Those are minor errors, but there are bigger ones as well. After recounting an anecdote where Bezos, as a college student, described asteroid mining only to have another student claim he was trying to “rape the universe,” Dovey brings up Article II of the Outer Space Treaty, which forbids claims on asteroids and other celestial bodies. “Permanent ownership claims to an asteroid, whether by a company or a bunch of college space nerds, are unlawful—some might even say rapacious,” she writes.
But, she fails to note that there’s nothing against asteroid miners, even “college space nerds,” harvesting resources so long as they don’t claim the asteroid itself. She also doesn’t mention laws in the United States and Luxembourg, and perhaps soon other countries as well, that give companies rights to those harvested resources. All those errors give the perception of sloppiness in Dovey’s argument against the space barons.
It’s not clear what Dovey would like to see changed about these billionaires’ companies, beyond flying more women (none of them have flown anyone to space yet, though) and doing less business with the military (only SpaceX has, and it’s a small part of its portfolio.) The end of the book talks about the “elevated status of astronauts” in both society and law, and suggests that these companies “seem to be counting on us to be awestruck by whatever it is they do in space, and to overlook the fact that their motives are not exactly pure, nor are their methods of getting us there egalitarian.” Of course, the motives of government space programs are neither pure nor egalitarian as well, nor have they ever been like that, including during the Space Race a half-century ago.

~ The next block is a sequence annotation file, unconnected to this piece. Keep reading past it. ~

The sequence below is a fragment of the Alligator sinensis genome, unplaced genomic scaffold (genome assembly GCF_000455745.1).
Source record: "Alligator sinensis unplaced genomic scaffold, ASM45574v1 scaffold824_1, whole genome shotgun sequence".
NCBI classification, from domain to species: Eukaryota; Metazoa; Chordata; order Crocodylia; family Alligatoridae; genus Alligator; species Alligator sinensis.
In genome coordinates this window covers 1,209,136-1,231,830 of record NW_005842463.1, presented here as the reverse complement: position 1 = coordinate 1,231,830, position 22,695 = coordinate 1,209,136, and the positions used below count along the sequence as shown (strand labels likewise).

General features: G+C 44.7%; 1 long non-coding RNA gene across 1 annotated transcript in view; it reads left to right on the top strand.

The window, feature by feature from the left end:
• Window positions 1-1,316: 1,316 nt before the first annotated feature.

But it’s easy to see her arguments be used against the companies in general. “At the moment, they have almost total control over the narrative of what space is and can be for humankind,” she claims, which seems to oddly dismiss the tremendous public influence and brand equity NASA still has.
If there is a sharp swing in public sentiment against billionaires like Bezos and Musk—some have dubbed such a potential shift a “techlash”—they’ll likely make arguments against their space ventures like those in Dovey’s essay: they’re rich white men out of touch with broader society, preferring to work with the military than help the poor. If these companies really do have “total control over the narrative of what space is and can be for humankind,” they should be working overtime now to explain how they benefit humanity, and not just their bottom lines.